June 30, 2011: When all hail broke loose
Midwestern thunderstorms frighten me. Perhaps I took The Little House on the Prairie books too much to heart, but one day after I’d been in Chicago a while, I began to imagine that the winds blew harder the lightning streaked brighter, and the thunder boomed louder than at home in western New York. When I thought back to the storms at home, I remembered mostly what we called “sheet lightning” — no visible streak, just masses of clouds flashing with diffused light. Sheet lightning would never strike us, I believed. Living in a trailer, I was more afraid of wind.
Since living by Lake Michigan, I’ve paid more attention to the weather — at first, not by choice, but because some weather systems demanded attention, swooping in from the west to drive out the sunshine. Sometimes it’s just a cloud or two blotting out a little of the light or a freshening breeze; sometimes it’s an entire front visibly advancing, not unlike the onslaught of the crystalline entity in “Silicon Avatar” (Star Trek: The Next Generation). Sometimes it’s a milquetoast of a thunderstorm. It flashes, booms, blows, and rains a bit, then moves over the lake, leaving no ill effects behind except for a few drenched joggers and dog walkers.
Then there’s the storm of June 30. The unpredicted storm of June 30.
When I came home, I thought about changing for the pool. Even as I walked, a few clouds rolled in, and something in the air changed, but I was still considering it because there were no severe weather watches or warnings from the National Weather Service. I looked, but I didn’t see any predictions of what was to come. I was tired, though, and thought I’d wait until an evening when it didn’t look quite so much like rain.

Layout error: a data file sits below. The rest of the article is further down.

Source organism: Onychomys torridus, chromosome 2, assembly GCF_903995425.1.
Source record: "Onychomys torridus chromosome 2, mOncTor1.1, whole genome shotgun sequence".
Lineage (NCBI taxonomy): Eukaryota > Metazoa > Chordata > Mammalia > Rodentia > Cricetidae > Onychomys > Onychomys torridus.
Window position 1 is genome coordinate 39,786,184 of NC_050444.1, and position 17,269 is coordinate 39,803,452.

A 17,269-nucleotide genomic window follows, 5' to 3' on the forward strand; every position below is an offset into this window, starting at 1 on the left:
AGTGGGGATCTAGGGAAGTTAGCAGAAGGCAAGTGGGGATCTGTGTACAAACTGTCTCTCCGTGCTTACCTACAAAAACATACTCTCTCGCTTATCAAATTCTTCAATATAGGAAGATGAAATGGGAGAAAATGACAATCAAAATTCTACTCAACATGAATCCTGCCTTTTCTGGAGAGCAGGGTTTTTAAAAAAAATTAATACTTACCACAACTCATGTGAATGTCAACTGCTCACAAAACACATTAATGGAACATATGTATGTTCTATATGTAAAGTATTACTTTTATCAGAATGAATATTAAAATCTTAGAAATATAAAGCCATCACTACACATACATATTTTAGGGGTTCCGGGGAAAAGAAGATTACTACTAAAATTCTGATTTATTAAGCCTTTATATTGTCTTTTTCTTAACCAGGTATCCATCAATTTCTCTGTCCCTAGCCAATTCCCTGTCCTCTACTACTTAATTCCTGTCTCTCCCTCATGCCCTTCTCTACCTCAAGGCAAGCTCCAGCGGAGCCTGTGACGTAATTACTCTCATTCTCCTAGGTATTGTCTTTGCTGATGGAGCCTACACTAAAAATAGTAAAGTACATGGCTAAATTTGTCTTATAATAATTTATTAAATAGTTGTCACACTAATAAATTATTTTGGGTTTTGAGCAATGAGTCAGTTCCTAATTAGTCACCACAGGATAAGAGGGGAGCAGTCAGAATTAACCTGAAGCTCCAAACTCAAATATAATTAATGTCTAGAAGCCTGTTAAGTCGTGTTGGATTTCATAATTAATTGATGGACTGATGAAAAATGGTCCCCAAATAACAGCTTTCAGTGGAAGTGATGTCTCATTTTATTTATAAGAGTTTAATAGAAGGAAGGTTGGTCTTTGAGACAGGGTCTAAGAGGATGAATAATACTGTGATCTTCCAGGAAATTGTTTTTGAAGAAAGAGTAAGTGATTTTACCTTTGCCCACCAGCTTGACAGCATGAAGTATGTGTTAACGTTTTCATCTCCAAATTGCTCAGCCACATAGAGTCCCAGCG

Between 7:30 and 8 p.m., it seemed to be getting darker than it should have been for the time of year and day, even with an overcast sky. That’s when I noticed the cloud front above.
By a little after 8 o’clock, the sky had turned a midnight blue. That’s when I heard and felt it.
Hail hitting the windows.
It bounced off so quickly that I couldn’t see how large it was — probably not that big — but the relentless racket made me afraid that the windows would break. The rain, right behind the hail, blew sideways from the east, with some even getting between the window panes. The two trees in front of The Flamingo tossed.
Being alone, I was starting not to like this.
After what seemed like a long time, but was probably at most 10 minutes, the hail stopped, although the rain banged against the glass almost as loudly. Between the hail and rain, and with a little anxiety mixed in, I gave up on watching Star Trek: The Next Generation and headed for the bedroom. The lightning continued for what seemed like hours.
The next morning, I saw many small and a few large tree branches down, including a significant one from the tree across from the bus stop. Overall, the damage didn’t seem that bad at first, although later I saw more large branches that had been torn off trees.
When I came home that evening, I could see from a half block away that the gate at The Flamingo had been covered with caution tape. As I passed by to go to the front, I could see why — one of the two pines along the sidewalk had been uprooted and then had fallen across the cabana roof, denting the edge slightly. It’s the first storm casualty I’ve seen in the garden.
Later, I learned the storm hit only select areas, including, unfortunately, the Garfield Park Conservatory, where the damage is described as “catastrophic.” If you can, please do what I did. Make a donation today to help with the cleanup and repairs and whatever needs to be done to save the plants, especially the ferns.
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